He said: “What has really struck me as a positive outcome from today is that our students have a very clear idea of how their next steps will help them achieve future careers, whether that is through completing a degree course at university, or through the completion of advanced apprenticeships.
“I think this highlights that the strength of support from Mr James [assistant vice principal, Darryl James], and the sixth form pastoral and teaching team, has prepared our hardworking students over the past two years.
“We are very proud of the improving achievement and outcomes of our students.”
Of 52 students, 98% achieved A*-E grades at A-level.
Mr James added: “Today’s results highlight the continued upwards progress our students are making, alongside recognising the efforts and hard work of students and staff.
“These results have enabled so many of our students to secure places at university and on prestigious apprenticeships.’
Former head girl, Lucy Fossett was “very excited” to have confirmed her place at the University of Nottingham to study politics and international relations.
She said: “My aim is to build a career in politics, either within the civil service or with a non-governmental organisation.
“I initially wanted to consider a role in law, but soon realised that if I want to make a positive difference to people’s lives, it was better to work in politics. I can’t wait to start my degree.”
Also celebrating was Jordan Astley, whose A-level results secured his place at the University of Bristol, bringing him a step closer towards his career aim of becoming an engineer.
Alongside students celebrating securing university places, a record number will be joining BT on the full degree apprenticeship programme in the autumn.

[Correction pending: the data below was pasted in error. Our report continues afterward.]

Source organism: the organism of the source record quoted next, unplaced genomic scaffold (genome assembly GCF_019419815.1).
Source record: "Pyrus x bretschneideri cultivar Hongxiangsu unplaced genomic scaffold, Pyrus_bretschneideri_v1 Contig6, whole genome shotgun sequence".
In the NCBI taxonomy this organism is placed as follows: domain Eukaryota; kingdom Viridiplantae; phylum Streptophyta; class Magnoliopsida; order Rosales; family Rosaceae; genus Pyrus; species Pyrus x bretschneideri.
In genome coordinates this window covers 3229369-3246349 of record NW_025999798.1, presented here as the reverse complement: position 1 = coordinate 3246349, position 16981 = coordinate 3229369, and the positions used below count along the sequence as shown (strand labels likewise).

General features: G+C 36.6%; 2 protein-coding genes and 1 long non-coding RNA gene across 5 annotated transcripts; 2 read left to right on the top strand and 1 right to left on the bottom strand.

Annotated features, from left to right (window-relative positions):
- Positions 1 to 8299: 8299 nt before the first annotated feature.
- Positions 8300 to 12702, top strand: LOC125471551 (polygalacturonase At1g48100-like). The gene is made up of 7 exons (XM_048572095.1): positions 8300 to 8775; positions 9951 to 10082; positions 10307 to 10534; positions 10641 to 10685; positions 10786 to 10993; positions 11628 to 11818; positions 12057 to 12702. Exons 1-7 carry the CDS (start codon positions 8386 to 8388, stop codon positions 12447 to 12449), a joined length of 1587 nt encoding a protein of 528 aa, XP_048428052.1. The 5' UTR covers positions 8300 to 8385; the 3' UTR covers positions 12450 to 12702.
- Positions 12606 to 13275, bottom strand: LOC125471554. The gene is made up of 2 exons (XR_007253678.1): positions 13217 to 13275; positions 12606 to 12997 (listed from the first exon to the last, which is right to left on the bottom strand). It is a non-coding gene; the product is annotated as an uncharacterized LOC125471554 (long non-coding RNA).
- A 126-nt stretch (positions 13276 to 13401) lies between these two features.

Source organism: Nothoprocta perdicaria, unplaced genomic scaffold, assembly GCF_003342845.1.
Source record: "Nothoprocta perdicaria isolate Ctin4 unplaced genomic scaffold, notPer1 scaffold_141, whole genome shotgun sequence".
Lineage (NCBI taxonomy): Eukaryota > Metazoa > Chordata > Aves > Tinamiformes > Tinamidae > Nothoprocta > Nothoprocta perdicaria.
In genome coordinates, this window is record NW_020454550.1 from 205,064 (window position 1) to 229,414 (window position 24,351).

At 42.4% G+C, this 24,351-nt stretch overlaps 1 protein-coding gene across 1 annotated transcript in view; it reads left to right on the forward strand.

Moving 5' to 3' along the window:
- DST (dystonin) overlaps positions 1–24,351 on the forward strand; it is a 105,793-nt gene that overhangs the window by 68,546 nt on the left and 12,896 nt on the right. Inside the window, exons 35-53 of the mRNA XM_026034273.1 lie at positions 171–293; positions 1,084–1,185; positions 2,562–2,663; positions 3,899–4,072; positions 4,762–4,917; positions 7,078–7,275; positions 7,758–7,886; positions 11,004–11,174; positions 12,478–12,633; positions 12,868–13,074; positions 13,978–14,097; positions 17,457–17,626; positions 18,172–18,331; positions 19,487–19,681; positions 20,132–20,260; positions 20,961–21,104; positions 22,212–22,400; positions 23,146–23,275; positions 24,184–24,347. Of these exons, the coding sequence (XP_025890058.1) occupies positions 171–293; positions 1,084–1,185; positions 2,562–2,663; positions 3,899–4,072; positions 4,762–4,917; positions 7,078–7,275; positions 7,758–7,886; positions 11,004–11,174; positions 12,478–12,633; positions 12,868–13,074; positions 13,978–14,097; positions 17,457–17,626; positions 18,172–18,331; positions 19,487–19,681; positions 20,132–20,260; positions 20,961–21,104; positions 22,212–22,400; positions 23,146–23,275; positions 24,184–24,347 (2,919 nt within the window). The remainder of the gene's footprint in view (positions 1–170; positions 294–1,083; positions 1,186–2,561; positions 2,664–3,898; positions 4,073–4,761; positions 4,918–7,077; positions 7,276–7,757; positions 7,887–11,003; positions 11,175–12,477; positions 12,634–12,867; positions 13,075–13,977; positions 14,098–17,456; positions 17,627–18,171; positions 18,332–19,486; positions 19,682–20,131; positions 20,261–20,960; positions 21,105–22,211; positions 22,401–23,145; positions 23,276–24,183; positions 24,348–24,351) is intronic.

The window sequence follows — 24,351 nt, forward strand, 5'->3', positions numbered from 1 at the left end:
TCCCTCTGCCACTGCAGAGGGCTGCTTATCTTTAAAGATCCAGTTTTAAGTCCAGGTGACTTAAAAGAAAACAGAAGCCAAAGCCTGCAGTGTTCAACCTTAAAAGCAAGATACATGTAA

Hannah Cook described results day as ‘fabulous and wonderful’, as her higher grade A-level results secured her place on BT’s technology, service and operations apprenticeship in IT software.
Ipswich High School for Girls
Headteacher Oona Carlin said: “We have had some fantastic A-level results, which are a credit to all of our students. Our results continue to improve year on year, with 90% of our students achieving A*-C grades.
“To add to this academic success I am thrilled that each student has a confirmed place at her chosen university, which is a fantastic outcome.”
Headmaster Nicholas Weaver said: “We are delighted that a record number of Year 13 students have taken A-levels here this year.
“These young people have produced a year-on-year improvement with well over three-quarters of exams graded as A*, A or B. We are very proud of our students and staff who have worked hard to achieve their grades, and we wish our Year 13 leavers all the best with their future studies.”
Head boy Tom McAllister achieved four A* grades and will be studying medicine at Cambridge University, while head girl Sophie Coe will be studying English at Oxford University after gaining two A* grades and one A.
Kesgrave High School
Nigel Burgoyne, headteacher at Kesgrave High School, where 46% of students achieved A*-B grades, said: “At all levels; AS, A2 and BTec, the students have performed very well indeed.
“They are a really talented group of young people and it is wonderful to see them going on to such a huge variety of courses and careers.
“The vast majority of our Year 13s will be taking up places to study at their first choice universities and we wish them every success for their future.”
Anne-Marie Johnson, 18, from Kesgrave, is one step closer to fulfilling her dream of performing on the West End after securing a place at a prestigious performing arts school.
Celebrating achieving two As and a C in her A-level results, Anne-Marie said: “I am going to a performing arts college in Essex which is one of the leading vocational schools for the subject to do musical theatre and dance.
“I would love to perform on the West End, I have been dancing since I was three years old and have had dance lessons ever since. I will probably be doing mostly dance, jazz, ballet and tap. It is something I have always wanted to do.”
Laura Durston, 18, from Kesgrave, earned a place at Oxford to study psychology and linguistics having achieved two A*s and two As in her A-levels.
“These were the results I hoped for,” she said.
“It is hard to know how you did because the exams were quite tricky.
“It was strange going from constantly worrying and exams to having the whole of the summer to relax. I had no idea how I was going to do - I am really happy.”
Northgate High School
One of the largest schools in Ipswich is celebrating “excellent” A-level results today. Matching last year’s result, 80% of grades were marked A*-C. The percentage of A*-E grades dropped slightlty to 98%.